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Recession Lesson: Share and Swap Replaces Buy and Grab

Businesses like Bike Share are cropping up to meet the needs of recession-weary Americans. But besides saving money, many are relearning the principle of sharing.

"We have people who are foodies and have become accustomed to outstanding taste and freshness," she said. "We have people who simply are trying to make ends meet."

In February, Robert Morse of New York started -- named for a friend known for helping his neighbors before he died at age 43 -- to connect groups of people who want to help one another out on home projects or share tools.

"We hear stories about guys who have no money to go golfing anymore and are going to each other's houses and helping each other paint the house or fix the patio," he said.

Women have flocked to the Web site to borrow or rent luxury bags and other accessories. Users of a book-swapping Web site, Bookmooch, have increased 30 percent to about 124,000 since the beginning of the year. The membership of the trading site SwapTree has grown tenfold in the past year.

"We're kind of coming out of an opulent time," said Mark Hexamer, co-founder of SwapTree. "People have seen the bad side of mass consumerism. Now everyone is kind of looking for ways to cut down on the family budget."

Since the recession started, car-sharing company Zipcar has had a 70 percent increase in membership to almost 300,000. Sixty percent of the new members said they had sold their cars or abandoned plans to buy them and decided instead to use Zipcar, which charges a small annual fee.

"The downturn in the economy has people thinking of buying less and sharing more," said Scott Griffith, chief executive of Zipcar.

Local governments and faith organizations are joining in. Arlington County runs to help residents carpool. For a $40 annual fee, the District offers access to 120 bikes at self-service racks around the city.

Chris Ganson, 35, a city planner, has embraced the sharing mentality in several ways. He has joined the city's Smart Bike program as well as Zipcar. "It's convenient and it saves money," he said.

Ganson also shares a house in Adams Morgan with five other people. He pays $955 a month for a room with a private bathroom, about $600 less than for most one-bedroom apartments in the neighborhood. "It's a great thing for times like these," he said.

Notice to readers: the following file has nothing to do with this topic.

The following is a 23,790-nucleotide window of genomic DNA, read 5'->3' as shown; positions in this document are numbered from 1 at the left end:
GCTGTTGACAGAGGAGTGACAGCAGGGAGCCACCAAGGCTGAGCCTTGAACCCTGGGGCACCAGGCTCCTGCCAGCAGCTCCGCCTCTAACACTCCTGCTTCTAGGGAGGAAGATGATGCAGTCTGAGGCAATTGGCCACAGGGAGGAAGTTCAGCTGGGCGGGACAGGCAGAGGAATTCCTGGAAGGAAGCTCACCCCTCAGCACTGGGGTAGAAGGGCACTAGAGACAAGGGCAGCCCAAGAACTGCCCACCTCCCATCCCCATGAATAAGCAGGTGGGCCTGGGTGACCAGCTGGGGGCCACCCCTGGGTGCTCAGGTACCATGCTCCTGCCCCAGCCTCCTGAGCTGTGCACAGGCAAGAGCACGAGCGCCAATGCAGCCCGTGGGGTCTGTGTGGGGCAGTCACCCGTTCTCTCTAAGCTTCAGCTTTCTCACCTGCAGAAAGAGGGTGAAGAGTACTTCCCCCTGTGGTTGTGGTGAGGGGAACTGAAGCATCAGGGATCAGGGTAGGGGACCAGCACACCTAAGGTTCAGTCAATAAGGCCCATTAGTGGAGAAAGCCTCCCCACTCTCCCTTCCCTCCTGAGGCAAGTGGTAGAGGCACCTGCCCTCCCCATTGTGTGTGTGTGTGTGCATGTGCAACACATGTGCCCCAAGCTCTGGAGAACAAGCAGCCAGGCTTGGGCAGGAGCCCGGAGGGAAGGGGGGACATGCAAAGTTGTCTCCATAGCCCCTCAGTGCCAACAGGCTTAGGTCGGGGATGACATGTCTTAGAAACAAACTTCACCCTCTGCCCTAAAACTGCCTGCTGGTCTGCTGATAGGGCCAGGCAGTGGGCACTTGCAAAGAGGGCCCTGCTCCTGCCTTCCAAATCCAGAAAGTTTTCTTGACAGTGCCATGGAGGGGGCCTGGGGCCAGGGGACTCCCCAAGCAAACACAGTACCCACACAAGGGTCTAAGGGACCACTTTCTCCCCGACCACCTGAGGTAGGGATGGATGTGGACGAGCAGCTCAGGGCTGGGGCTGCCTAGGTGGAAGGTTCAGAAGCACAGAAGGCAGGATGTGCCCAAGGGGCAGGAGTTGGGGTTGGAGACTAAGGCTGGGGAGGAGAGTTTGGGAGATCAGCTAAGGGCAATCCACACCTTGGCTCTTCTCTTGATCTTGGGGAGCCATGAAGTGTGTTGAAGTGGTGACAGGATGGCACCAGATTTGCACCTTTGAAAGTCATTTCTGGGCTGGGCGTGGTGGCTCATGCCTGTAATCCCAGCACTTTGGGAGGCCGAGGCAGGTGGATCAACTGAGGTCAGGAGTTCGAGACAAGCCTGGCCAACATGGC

Emily Richards, 27, a Falls Church marketing consultant, shares books with her mother-in-law, sister-in-law and friends. Whenever she visits her four sisters in Alabama, she uses their clothing so she does not have to pack a big bag and pay extra baggage fees. She also recently let a friend borrow the vases that were part of the centerpieces at her wedding. That friend is going to use them at her wedding.

"I think I'm very frugal by nature, but it's nice to know that other people have embraced that mind-set," she said.

When the economy started getting worse, a friend persuaded Burdett to join with him. Burdett and his neighbors used to hire a handyman for small home projects. That is now a luxury. "With the recession, no one has extra cash," he said.

Burdett's network grew to about 13 friends and friends of friends. In addition to the tile saw, he now has access to other tools such as air compressors. He also does his share of helping. He recently erected a fence around a friend's father's house.

"Almost everyone I know has lost a lot, I would say half of what they had as an investment," he said. "People are helping each other and getting back together. You're not the lone ranger anymore."

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